Eurovision Song Contest returns: Will there be an audience this year?
As the slow, tentative transition from the horrors of 2020 into the slightly less nightmarish landscape of 2021 continues, we look for signs around us. Signs that indicate a return to normalcy, such as movie theaters reopening, restaurants allowing people to dine inside again, your neighbor’s Trump/Pence banner finally coming down . . . and now, the announced return of the Eurovision Song Contest.
The Eurovision Song Contest was absent from our lives last year – yet one more corporate casualty of COVID-19. The only Eurovision content we had in 2020 was that Netflix movie with Will Ferrell & Rachel McAdams. It was fun, but it wasn’t anywhere near as cool or satisfying (or long) as the real deal. Congrats on the Oscar nomination though! We are just itching for the real deal now.
We are so ready for the actual Eurovision Song Contest to come back, and it looks like it finally will, though with limited attendance and all the other expected COVID-19 restrictions. Works for us. Bring it!
Here’s the deal: the Dutch government has given permission to the Eurovision Song Contest to allow 3,500 fans to experience the event in person. That’s about half the capacity of the planned venue for this year, Rotterdam’s Ahoy Arena. The initiative is part of ongoing trials by the government, testing the waters to see if its citizens can relax a little and party together again.
The Eurovision organizers responded to the government’s decision by playing it cool and stating they would “consider the options now available.” Understandably, they are trying to keep the Eurovision fans’ excitement under control, as they added they would “announce more details in the coming weeks on how we can safely admit audiences to the Ahoy venue in Rotterdam should the situation allow.”
It makes sense for the masterminds behind the Eurovision Song Contest to take their time and figure out the best way to implement the event’s new setup. You don’t want to tarnish the Eurovision name by turning the contest into a superspreader incident. With that in mind, the organizers made clear the health & safety of attendees remains their “top priority” and that all artists and their delegations will follow a “strict protocol”.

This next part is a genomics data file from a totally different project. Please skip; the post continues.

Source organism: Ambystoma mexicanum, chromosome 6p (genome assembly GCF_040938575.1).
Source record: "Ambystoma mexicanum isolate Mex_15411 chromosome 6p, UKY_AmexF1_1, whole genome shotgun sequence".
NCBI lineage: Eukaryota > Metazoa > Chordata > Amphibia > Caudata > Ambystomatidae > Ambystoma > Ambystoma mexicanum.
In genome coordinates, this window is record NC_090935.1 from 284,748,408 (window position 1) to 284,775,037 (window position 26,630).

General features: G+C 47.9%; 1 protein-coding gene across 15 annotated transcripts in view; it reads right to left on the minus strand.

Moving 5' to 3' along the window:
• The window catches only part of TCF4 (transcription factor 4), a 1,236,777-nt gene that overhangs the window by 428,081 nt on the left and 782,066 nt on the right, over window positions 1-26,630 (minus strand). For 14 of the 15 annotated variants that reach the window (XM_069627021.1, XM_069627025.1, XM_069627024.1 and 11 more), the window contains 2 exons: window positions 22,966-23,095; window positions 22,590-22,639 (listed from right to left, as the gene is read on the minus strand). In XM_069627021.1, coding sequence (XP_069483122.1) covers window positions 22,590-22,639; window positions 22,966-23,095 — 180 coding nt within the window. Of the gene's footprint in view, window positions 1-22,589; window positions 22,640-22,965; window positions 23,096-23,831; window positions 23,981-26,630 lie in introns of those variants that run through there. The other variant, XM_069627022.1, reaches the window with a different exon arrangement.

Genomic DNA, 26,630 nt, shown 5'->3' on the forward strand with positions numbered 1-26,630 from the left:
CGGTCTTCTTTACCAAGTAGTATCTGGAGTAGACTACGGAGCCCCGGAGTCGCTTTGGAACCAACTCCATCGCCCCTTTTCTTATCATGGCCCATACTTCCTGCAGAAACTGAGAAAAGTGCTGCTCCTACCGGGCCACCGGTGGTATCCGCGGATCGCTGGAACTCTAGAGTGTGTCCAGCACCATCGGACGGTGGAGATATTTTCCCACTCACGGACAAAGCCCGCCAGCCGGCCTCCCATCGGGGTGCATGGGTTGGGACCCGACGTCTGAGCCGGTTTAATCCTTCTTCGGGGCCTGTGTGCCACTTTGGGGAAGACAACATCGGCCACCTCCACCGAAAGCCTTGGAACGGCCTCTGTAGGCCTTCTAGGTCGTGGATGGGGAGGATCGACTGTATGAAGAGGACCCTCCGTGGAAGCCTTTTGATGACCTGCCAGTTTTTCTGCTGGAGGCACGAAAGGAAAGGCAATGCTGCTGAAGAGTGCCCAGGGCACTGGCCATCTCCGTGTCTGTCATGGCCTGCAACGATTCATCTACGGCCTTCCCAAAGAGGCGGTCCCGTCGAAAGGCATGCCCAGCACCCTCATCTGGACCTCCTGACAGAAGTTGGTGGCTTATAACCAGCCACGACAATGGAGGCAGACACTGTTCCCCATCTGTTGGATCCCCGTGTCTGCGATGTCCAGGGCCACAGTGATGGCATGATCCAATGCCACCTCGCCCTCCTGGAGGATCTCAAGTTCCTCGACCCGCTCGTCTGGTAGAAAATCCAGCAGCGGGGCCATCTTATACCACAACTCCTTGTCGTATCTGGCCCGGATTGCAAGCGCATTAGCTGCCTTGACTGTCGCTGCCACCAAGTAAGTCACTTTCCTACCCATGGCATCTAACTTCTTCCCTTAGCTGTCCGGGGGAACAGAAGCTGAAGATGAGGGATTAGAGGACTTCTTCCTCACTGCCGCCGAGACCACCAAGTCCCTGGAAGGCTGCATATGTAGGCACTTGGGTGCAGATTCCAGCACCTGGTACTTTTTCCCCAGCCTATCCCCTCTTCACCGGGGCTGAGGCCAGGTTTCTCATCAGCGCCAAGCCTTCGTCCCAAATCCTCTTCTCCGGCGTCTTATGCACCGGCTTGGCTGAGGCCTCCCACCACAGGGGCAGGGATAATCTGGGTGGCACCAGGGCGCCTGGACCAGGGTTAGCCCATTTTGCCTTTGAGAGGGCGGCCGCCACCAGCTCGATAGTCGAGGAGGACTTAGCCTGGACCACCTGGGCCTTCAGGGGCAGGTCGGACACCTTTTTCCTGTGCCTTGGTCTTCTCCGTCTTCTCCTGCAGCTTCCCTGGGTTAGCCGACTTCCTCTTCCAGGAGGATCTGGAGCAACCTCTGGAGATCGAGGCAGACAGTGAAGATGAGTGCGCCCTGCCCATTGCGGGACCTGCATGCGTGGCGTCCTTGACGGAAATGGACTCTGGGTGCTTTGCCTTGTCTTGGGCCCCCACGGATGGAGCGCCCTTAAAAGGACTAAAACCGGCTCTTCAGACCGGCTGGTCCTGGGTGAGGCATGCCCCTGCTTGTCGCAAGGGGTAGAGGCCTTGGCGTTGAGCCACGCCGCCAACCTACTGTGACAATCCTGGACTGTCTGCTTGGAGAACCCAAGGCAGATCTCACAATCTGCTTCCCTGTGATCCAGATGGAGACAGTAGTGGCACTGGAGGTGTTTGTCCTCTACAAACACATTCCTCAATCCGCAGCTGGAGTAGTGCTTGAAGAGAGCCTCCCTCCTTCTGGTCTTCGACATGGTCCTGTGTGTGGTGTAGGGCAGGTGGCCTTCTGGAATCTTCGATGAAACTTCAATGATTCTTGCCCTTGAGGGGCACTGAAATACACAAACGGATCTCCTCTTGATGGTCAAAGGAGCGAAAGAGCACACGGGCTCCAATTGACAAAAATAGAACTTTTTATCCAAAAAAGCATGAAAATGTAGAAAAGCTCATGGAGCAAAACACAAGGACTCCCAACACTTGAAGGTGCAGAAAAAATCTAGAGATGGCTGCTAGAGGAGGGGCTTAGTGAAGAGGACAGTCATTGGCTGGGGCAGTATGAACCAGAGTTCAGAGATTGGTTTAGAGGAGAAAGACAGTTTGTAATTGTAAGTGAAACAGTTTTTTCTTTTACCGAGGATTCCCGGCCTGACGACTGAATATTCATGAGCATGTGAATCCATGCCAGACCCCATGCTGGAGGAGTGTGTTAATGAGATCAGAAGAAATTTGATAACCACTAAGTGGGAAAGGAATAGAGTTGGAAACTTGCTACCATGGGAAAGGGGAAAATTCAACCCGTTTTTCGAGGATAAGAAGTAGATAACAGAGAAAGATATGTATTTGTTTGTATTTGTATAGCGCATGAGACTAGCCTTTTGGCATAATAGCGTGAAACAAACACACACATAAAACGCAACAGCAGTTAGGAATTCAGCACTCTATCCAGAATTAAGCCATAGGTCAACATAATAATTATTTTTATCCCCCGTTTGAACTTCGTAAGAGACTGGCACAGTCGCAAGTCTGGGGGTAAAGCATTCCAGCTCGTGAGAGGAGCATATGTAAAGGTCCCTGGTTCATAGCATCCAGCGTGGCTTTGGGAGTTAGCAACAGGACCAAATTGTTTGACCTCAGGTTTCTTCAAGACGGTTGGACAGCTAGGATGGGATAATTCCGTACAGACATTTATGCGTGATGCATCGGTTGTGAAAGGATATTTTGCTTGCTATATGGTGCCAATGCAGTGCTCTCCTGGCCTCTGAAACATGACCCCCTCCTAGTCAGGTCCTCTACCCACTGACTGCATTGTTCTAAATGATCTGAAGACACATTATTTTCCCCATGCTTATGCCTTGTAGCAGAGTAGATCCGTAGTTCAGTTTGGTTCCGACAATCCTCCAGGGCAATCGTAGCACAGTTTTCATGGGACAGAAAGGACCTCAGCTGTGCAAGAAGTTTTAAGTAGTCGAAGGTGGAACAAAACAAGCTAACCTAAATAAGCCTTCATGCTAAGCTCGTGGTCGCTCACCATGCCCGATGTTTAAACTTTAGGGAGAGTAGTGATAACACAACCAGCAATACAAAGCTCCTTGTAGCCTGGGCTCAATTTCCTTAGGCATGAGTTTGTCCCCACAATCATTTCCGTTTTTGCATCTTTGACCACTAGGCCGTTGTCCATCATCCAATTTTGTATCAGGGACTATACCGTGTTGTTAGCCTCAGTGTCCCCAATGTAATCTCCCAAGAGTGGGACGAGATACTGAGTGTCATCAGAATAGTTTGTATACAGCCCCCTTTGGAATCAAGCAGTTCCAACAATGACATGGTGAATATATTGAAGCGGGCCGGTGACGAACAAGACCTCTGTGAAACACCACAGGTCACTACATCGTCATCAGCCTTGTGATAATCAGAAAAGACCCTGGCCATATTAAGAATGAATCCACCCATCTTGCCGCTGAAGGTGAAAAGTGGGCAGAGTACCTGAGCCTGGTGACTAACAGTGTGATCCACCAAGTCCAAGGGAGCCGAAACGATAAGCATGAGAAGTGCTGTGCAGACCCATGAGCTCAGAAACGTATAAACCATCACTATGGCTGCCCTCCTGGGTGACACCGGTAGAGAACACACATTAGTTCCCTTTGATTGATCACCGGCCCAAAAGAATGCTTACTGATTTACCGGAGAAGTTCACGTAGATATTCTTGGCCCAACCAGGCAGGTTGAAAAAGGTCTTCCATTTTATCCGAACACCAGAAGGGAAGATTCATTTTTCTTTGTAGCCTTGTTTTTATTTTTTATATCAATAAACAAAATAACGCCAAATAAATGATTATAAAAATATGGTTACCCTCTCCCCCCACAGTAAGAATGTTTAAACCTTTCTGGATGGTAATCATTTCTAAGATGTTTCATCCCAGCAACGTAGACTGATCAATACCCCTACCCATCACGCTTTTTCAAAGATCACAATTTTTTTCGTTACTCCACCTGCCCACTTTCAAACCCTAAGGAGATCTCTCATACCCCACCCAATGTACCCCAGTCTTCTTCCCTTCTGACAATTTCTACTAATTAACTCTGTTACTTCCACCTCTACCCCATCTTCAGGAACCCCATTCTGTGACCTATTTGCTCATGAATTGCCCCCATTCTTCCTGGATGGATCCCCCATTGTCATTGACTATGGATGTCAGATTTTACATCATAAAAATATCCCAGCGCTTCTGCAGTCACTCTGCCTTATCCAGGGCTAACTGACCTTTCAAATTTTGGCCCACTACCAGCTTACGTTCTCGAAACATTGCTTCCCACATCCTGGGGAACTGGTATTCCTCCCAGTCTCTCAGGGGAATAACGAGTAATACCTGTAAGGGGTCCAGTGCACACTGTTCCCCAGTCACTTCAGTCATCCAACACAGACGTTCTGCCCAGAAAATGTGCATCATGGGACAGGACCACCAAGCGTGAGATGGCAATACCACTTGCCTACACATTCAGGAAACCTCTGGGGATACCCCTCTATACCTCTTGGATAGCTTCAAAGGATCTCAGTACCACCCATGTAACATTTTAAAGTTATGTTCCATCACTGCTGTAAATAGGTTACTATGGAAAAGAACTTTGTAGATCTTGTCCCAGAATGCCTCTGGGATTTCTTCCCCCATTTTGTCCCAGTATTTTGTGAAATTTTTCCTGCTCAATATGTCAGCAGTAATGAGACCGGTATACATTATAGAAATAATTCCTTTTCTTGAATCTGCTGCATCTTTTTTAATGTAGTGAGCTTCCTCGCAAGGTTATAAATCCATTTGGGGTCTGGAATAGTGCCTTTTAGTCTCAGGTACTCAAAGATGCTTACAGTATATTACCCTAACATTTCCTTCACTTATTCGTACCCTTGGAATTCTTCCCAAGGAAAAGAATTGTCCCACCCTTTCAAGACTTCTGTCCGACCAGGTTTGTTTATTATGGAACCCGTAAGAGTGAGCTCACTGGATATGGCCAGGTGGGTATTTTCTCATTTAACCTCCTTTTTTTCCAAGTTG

The Eurovision Song Contest isn’t the first event to benefit from the Dutch government’s attempts at reclaiming its economy. Last month, 1,500 fans were allowed to attend a music festival near Amsterdam, as part of a similar trial. And just last week, 5,000 people were given permission to take part in a World Cup football qualifier, cheering on the Netherlands. In all instances, attendees had to test negative for COVID first.
Of course, as countries all over the world know, the process to “reopen” the economy is a constant push & pull between relaxing pandemic restrictions and doubling down on them due to infection spikes. Case in point: last week, Prime Minister Mark Rutte announced a nationwide curfew would be extended by three weeks – all the way to late April – along with other COVID preventative measures.
Mixed messaging? Or just caution & optimism working side by side? Clearly, the Eurovision Song Contest plans could change drastically if there’s an increase in infections by the end of the month. According to BBC News, the organizers have back-up plans, including the option of simply broadcasting pre-recorded performances with no live audience.
As things stand right now, the Eurovision Song Contest is scheduled to take place from May 18th to May 22nd. The event will include singers from thirty-nine countries, with James Newman representing the UK as he was meant to do last year. All the other singers will have to leave their local fans at home, however, as international travel restrictions will likely prevent foreign fans from attending the event.
For those of you who won’t be lucky enough to attend the Eurovision Song Contest in person and will have to settle for streaming it, it’s worth pointing out a potential conflict. The Eurovision final will happen on the same night as another musical live stream: the Glastonbury Festival, featuring Coldplay, Haim, and Jorja Smith, among others. Don’t think of it as Eurovision’s competition, but rather a complement to it!
Are you excited to have Eurovision back? Let us know in the comments!